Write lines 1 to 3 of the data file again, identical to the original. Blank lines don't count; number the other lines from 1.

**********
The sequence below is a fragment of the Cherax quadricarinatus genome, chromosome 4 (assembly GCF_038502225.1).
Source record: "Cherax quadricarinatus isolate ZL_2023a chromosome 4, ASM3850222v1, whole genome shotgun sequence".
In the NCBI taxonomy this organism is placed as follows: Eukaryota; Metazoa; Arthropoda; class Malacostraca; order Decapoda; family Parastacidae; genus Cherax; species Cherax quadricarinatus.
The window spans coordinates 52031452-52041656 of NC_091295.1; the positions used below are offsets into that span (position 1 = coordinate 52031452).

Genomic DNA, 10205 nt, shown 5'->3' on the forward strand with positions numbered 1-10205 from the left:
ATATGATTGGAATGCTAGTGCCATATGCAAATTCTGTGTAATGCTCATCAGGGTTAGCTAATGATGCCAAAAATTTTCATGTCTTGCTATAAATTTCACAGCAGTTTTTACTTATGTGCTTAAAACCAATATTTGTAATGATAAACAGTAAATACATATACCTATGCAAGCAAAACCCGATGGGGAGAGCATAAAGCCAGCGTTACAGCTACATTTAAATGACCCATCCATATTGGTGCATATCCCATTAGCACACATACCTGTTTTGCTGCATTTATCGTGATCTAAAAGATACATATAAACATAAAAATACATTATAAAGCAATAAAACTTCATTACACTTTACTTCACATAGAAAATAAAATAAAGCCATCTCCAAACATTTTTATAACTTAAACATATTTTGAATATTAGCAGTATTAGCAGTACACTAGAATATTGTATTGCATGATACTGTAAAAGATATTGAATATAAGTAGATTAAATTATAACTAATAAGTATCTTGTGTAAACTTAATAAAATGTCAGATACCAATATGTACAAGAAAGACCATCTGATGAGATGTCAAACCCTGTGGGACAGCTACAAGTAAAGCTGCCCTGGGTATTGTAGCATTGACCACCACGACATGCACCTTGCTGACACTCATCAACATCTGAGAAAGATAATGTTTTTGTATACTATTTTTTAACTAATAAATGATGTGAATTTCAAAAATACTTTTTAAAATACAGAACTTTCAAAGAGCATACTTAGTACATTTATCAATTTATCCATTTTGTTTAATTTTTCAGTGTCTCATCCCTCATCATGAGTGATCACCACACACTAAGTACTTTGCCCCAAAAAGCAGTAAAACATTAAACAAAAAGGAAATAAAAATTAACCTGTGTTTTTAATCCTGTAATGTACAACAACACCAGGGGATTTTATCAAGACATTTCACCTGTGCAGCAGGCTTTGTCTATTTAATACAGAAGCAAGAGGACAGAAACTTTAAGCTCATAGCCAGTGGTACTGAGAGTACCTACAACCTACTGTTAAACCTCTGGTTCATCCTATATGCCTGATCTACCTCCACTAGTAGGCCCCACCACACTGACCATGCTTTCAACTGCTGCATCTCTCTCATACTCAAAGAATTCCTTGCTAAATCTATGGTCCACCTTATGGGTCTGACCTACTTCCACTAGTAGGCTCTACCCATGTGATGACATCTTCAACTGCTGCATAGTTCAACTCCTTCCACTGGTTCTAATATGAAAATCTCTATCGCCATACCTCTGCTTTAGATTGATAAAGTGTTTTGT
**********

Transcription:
The sequence below is a fragment of the Cherax quadricarinatus genome, chromosome 4 (assembly GCF_038502225.1).
Source record: "Cherax quadricarinatus isolate ZL_2023a chromosome 4, ASM3850222v1, whole genome shotgun sequence".
In the NCBI taxonomy this organism is placed as follows: Eukaryota; Metazoa; Arthropoda; class Malacostraca; order Decapoda; family Parastacidae; genus Cherax; species Cherax quadricarinatus.